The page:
As the U.S. hospitality industry begins ramping up after a year of hand-wringing as well as hand washing, it is already apparent that the road back is likely to be uneven. Sharing with LODGING their observations and expectations related to hotel industry recovery from their respective perspectives at Aimbridge Hospitality were Liz Uber, senior vice president of operations, select-service, Rob Smith, executive vice president of operations, full-service hotels and resorts. Among the issues they discussed were the labor shortage bedeviling their efforts to meet staffing demands while business is restricted to specific days, some of the differences in their segments that affect the path forward, and how they are adapting to yet another set of realities.
Reflecting on the pandemic, Uber, who is responsible for the overall performance of a hotel portfolio of primarily select-service and extended-stay properties under premium lodging brands, says, “I would say this past year has been unprecedented beyond anything we could ever fathom. We had no idea how long it was going to last or what the impact would be. I have personally been blown away by the effort and care our staff demonstrated to keep their hotels open, even though many had to make tough decisions about their staff. They were working long hours doing whatever it took without regard for their job description. I have grown to respect, admire, and appreciate them more every day.”
Smith, who is responsible for managing all facets of full-service branded and independent hotels and resorts in the Americas and the Caribbean, also notes how on-property staff rallied and flexed to keep up with the kind of “constant change” that was the hallmark of the period that commenced with lockdowns in March 2020. “Furloughs were followed by layoffs as we ran big properties with skeleton crews and struggled to provide at least some version of the services our guests expect.”
When demand began picking up once again and the opportunity to bring back staff presented itself, many employees who were furloughed or laid off were not eager to return, leaving the industry with a labor shortage.
On this, Uber says many have found other employment in other industries or aren’t ready to return to the workplace for myriad reasons including fear of contracting or spreading the virus or due to family consideration. Smith mentions, too, a commonly held belief that government subsidies “make it worthwhile to stay home.”
Smith describes some of the approaches taken to meet the current need—one that is complicated by uneven demand; business is largely limited to certain days of the week in the full-service and luxury hotels he oversees. “Because we don’t have or always need the number of people in frontline positions we had previously, we’ve needed to do flex scheduling. We’ve also had to break jobs down to make them acceptable to rehired staff accustomed to working in other areas such as food and beverage, who didn’t want to clean rooms. It turns out, they just didn’t want to clean bathrooms, so to make that work, our regular housekeeping people began doing only restrooms while the F&B folks would strip beds and vacuum floors.”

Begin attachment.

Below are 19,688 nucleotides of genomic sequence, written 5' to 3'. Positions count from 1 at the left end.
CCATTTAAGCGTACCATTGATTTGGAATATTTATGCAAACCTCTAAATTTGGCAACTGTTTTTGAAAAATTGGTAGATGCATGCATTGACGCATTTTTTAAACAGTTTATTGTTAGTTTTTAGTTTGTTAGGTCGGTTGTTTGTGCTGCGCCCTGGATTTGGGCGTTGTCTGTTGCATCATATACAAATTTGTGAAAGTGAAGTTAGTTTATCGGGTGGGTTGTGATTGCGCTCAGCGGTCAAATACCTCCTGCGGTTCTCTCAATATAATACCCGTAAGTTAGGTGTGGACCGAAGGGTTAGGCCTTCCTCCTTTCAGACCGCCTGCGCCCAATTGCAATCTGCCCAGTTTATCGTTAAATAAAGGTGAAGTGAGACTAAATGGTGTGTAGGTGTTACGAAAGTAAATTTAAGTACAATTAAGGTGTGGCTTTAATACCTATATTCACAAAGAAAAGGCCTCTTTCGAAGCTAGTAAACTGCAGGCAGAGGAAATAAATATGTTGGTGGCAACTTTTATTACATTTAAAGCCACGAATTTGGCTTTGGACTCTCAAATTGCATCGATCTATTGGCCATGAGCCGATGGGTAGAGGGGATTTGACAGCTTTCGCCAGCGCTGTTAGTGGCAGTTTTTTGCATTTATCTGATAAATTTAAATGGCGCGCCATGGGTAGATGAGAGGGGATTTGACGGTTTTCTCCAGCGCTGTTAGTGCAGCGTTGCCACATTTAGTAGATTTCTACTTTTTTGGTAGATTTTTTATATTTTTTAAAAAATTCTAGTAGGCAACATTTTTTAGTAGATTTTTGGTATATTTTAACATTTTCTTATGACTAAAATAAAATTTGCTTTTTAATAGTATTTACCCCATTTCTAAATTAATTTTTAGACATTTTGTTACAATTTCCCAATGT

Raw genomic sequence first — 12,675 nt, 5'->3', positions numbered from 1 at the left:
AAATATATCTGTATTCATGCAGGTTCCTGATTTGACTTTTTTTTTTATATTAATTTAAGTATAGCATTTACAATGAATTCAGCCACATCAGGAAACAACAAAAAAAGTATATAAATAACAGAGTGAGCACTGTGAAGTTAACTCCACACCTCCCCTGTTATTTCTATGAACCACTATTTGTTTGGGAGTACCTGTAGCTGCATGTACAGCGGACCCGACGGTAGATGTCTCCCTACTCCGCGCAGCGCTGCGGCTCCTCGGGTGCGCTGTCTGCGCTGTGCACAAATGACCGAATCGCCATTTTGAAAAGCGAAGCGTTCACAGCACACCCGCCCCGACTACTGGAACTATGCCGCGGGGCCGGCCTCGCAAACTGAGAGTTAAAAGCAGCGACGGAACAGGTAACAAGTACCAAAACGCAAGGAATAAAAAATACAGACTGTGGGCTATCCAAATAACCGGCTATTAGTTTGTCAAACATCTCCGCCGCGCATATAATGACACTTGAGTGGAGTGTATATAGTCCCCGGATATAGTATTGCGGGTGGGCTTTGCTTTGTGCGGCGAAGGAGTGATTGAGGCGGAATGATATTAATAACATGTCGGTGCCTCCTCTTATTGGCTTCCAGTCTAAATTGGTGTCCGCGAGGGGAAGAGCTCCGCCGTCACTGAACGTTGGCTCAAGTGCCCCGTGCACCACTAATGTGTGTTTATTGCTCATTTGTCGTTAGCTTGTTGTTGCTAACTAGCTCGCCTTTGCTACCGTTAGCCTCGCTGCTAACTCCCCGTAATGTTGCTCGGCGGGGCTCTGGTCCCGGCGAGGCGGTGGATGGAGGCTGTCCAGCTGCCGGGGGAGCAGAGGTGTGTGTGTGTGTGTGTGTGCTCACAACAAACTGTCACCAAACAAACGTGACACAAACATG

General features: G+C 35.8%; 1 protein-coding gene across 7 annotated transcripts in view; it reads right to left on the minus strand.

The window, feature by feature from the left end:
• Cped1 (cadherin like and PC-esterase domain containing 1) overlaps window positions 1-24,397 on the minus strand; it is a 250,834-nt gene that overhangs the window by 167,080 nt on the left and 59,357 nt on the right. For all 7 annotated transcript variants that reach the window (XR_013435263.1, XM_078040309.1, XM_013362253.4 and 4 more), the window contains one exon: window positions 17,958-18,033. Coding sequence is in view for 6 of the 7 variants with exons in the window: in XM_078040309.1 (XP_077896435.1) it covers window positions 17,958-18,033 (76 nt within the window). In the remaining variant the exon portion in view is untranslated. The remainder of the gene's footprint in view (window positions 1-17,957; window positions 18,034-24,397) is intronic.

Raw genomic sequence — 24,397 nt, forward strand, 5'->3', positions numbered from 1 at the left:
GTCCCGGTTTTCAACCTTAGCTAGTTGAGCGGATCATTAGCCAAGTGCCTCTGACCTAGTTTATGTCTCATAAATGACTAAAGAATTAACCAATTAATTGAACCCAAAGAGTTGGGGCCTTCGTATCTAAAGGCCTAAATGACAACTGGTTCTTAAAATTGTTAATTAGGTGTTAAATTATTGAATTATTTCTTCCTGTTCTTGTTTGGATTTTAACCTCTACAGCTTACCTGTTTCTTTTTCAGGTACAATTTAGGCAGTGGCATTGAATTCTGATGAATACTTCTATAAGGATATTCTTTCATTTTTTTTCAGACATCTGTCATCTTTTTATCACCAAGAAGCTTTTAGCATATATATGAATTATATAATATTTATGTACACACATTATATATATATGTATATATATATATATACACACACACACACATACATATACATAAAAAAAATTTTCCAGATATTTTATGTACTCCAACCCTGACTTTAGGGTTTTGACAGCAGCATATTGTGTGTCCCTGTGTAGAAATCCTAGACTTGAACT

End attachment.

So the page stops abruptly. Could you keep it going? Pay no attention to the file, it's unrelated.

To fill the void created by those who have left the industry, Smith and Uber discuss their efforts to recruit new staff and reward those who have remained committed to their properties and the industry. Uber says while the job of recruiting would fall to GMs in normal times, her sales team is taking on the task of recruiting, including through non-profit organizations. Smith comments, too, on how the decision of some to leave the industry has created an opportunity for others. “Many millennials who thought they would be stuck behind long-term managers waiting for positions to open welcome the chance to advance their careers as things open up.”
Both Smith and Uber see an upward trend driven by pent up demand and widespread vaccination to continue. As for who is behind the ramp up, both agree that demand is mainly from leisure travelers. “Things are still slower in our predominantly corporate markets—e.g., downtown San Jose—where we rely on corporate/convention business, but we are definitely seeing leisure demand where we didn’t see it before,” says Uber. Smith finds that even the group business that’s beginning to return is more leisure-based. “We’re not yet seeing corporate or incentive groups—but more association or SMERF.”
Looking to the future on the full-service side and resorts side, Smith makes his projections mainly in terms of quarters, saying, “We don’t look at years anymore.” He reports a surge in resorts, which don’t rely on mid-week demand, and expects a comeback in corporate and incentive business in Q1 of 2022. “I don’t think 2022 will return to 2019 levels overall, but I think it will hit 2019 levels by Q3 and Q4, and surpass them in 2023.”
So, when will businesses be ready to replace those relatively cheap and easy Zoom meetings with traditional face-to-face versions? Uber expects the big industries to lead the way. “I think it will take one or two of those big industries or companies to relax their restrictions for everyone else to follow.” Smith agrees, saying, “At some point, they will realize Zoom just doesn’t compare to a face-to-face sales call. Also, the fact is, business travel is more fun than staying home all the time.”
Also, in the spirit of fun, Smith believes there will be a resurgence in F&B sooner than later. “People want to get out and eat, celebrate, have family and friends gather for holidays and events.” Uber adds that this can be gleaned from feedback at select-service hotels as well. “People are ready to sit at a bar, not just their room.”